Brittany Charboneau: The Funny Runner

Brittany Charboneau: The Funny Runner

It sounds crazy, right? Someone who leaves their adult, corporate job to take up improv comedy and professional running? It will sound wacky and eccentric and not very realistic right up until you meet Brittany Charboneau, aka: The Funny Runner. Her awesome sense of humor aside, when Brittany starts talking about her goals - both the incremental and the broad - for creating her one woman comedy show while also training to qualify for the 2020 Olympic marathon time trials, you quickly start to see exactly why these tandem dreams both make a lot of sense and how she is chipping away at bringing them to fruition one mile at a time.

Not only did we find Brittany’s story fascinating, we highly encourage this episode for anyone you know who needs a little motivation to take that first step towards a big dream, particularly the young women in your life.

WD: Is your personal life currently changing (i.e. babies, kids leaving, divorce, marriage. etc) If so, how?

BC: I'm in my first year of marriage, and in this first year, I've left my corporate job to pursue running and comedy full time. We've moved from downtown Denver to Golden for training. My husband also trains for Ironman triathlons, so this is also a balancing act for both of our training.

WD: What is the biggest challenge in your personal life?

BC: Getting out of my own head and believing in myself! I didn't realize it, but this has been the most challenging thing I do. Yes, even more challenging than training for marathons and writing/performing my own show. I can be really hard on myself, but I've been working so hard to stay positive and out of my own way as I'm working towards my goals. After winning the Colfax Marathon last year, I finally started to really BELIEVE that I could do big things, achieve goals and trust in the hard work.

WD: What is the most satisfying aspect of your personal life?

BC: I love hindsight. I'm huge on writing and saying what you want, putting the work behind it every single day, then eventually seeing it come to fruition. I LOVE looking back at my journals from running and comedy and realizing the growth and accomplishments that have come from when I've written them to now. Sometimes I get so focused on the every day work, but when my dreams and goals are realized and I get to reflect on that, I am so thankful and so full of joy!

WD: Is that what you thought you would be doing?

BC: No way! I always dreamed about/thought how cool it would be to be a pro athlete or be able to perform, but never in a million years did I think I would be able to actually do one, let alone BOTH. When I was deciding last year to quit my corporate job to pursue these dreams, I was so nervous about how my husband and I would actually make this work. Somehow, it has. I wake up every day so thankful for the opportunity to chase what I love!

WD: If not, what altered your path?

BC: I had to listen to my gut and just trust that everything happens for a reason and it would all come together. I'm so grateful that it has, and I'm still on this crazy journey. There was a point that my gut was screaming at me that I needed to go down this path vs. the one I was on. Wow, am I glad that I listened, but I never thought that it would look like this when I got here.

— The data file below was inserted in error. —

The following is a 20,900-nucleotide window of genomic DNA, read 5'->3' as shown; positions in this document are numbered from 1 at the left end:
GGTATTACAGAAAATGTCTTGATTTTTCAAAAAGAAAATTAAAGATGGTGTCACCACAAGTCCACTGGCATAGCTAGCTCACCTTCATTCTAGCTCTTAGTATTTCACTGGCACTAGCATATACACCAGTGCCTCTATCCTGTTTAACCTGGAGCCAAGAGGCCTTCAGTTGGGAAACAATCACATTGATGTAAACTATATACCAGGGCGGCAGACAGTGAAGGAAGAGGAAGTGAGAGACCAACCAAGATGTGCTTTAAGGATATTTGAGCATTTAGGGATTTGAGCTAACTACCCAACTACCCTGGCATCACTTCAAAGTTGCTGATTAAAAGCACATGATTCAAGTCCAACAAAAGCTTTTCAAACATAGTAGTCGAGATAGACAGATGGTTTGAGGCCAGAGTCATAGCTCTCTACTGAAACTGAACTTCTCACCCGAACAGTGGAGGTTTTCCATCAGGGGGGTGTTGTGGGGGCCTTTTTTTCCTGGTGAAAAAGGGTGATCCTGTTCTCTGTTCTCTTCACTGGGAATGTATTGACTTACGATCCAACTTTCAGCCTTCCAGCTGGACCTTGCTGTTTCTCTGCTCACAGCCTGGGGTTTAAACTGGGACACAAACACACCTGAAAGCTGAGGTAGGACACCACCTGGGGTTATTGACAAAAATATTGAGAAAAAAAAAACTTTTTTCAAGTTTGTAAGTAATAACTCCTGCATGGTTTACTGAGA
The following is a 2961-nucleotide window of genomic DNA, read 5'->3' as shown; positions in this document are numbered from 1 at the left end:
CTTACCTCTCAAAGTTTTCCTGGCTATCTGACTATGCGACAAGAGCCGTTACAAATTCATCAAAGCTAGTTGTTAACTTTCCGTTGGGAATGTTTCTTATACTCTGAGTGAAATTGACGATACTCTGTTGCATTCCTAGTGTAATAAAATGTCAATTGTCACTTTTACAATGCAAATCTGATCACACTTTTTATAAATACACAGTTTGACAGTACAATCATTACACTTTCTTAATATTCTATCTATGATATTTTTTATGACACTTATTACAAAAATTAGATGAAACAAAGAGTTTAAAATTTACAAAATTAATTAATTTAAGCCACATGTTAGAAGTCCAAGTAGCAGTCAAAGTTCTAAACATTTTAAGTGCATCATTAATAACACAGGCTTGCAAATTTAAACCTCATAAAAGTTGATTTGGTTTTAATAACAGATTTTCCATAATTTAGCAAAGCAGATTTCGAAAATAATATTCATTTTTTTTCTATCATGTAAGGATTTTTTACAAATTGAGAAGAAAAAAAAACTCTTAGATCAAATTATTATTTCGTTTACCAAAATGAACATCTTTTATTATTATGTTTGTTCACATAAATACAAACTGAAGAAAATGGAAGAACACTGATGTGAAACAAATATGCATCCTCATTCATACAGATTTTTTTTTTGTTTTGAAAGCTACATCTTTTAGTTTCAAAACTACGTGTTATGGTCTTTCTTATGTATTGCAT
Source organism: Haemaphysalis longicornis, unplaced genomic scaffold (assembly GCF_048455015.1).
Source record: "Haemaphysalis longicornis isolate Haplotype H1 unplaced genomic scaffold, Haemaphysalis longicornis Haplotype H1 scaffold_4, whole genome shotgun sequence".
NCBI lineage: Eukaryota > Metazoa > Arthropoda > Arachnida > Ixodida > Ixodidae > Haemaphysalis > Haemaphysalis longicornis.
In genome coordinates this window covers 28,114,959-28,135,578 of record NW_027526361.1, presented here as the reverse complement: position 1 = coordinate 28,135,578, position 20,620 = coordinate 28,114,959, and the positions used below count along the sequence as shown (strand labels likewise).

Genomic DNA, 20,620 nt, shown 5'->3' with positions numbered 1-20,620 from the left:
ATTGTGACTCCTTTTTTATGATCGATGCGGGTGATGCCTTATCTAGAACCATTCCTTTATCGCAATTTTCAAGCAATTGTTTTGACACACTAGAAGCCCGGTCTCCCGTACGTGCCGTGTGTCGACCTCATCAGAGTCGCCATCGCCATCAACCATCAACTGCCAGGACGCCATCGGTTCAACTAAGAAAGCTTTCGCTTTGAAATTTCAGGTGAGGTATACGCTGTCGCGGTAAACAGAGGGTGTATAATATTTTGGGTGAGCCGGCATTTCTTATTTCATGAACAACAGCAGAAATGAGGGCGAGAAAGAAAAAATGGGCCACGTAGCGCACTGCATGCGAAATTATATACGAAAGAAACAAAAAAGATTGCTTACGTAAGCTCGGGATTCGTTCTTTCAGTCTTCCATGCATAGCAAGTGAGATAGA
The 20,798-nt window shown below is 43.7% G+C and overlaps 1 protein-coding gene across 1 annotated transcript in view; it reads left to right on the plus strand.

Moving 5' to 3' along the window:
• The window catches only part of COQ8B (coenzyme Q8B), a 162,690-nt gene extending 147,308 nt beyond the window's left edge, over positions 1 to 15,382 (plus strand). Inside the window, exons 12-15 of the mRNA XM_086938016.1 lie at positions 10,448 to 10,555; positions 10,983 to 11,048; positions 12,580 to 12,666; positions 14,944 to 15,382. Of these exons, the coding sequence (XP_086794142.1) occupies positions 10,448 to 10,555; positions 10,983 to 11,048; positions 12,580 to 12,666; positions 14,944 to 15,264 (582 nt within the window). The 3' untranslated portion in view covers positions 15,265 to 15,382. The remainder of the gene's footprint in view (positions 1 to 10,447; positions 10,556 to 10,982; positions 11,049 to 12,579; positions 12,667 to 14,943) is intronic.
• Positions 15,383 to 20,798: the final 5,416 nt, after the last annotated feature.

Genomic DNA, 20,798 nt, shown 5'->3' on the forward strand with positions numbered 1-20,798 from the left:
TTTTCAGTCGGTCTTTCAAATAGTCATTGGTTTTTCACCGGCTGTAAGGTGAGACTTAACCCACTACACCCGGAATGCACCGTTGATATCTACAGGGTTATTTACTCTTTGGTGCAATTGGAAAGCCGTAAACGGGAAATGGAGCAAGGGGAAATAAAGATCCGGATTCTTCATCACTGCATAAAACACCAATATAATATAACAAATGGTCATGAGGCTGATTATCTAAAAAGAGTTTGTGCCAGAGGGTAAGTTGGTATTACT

WD: What is your biggest challenge professionally?

BC: Not comparing myself to fellow runners and comedians. Because both are in the spotlight and with everyone putting everything on social media, it's so hard to not start to compare yourself. As I was preparing for the 2018 New York Marathon, I finally had to ban myself from posting or scrolling social media because I found myself seeing what other runners were doing in their training, how they looked, etc. and I started to doubt all of my training. This is the worst place to be in as I am putting all of my effort and trust into my training. I've done a ton of work on my mental game just as much as my physical training to realize that I can only control what I do in training, how I show up on race day (or on stage), and that I'm on my journey and no one else's.

WD: Was there a defining moment that set you on your current path? What?

BC: A good friend of mine came to an improv show one time last year. I was at a point where I was struggling with being in a corporate job on the path I was "supposed" to be on vs. what my gut was telling me. She somehow sensed this, and offered to have me over for dinner to chat. That night honestly changed my life. We talked for almost four hours through what I wanted to do, what I genuinely felt like was my path, and that it was ok to go for it. That set so many things in motion and led me on this path that I'm on.

WD: Who is your support system?

BC: I wouldn't be where I am & doing the things I do without all of the support I have. My husband first and foremost is the most incredible person and my biggest supporter. My parents, siblings, nieces, nephews, aunts, uncles and cousins are all so tight-knit and always encouraging. My training crew includes my running coach, my trainer, my injury prevention trainer, my massage therapist. The kids that I coach and their families are incredible. The improv and theater world are some of the most supportive people ever. And of course, myself...I've had to learn to be my own biggest cheerleader because if I'm not, no one else can be.

WD: What did you want to be as a child when you grew up?

BC: An Olympic gymnast, but it was too expensive of a sport. Then I wanted to be a horse jockey, until I realized how fast horses went and it freaked me out. Then I wanted to be a forensic scientist until I realized that I hated science and blood. Then I wanted to be a court interpreter... It continues haha.

To learn all about Brittany’s adventures, check out her website:

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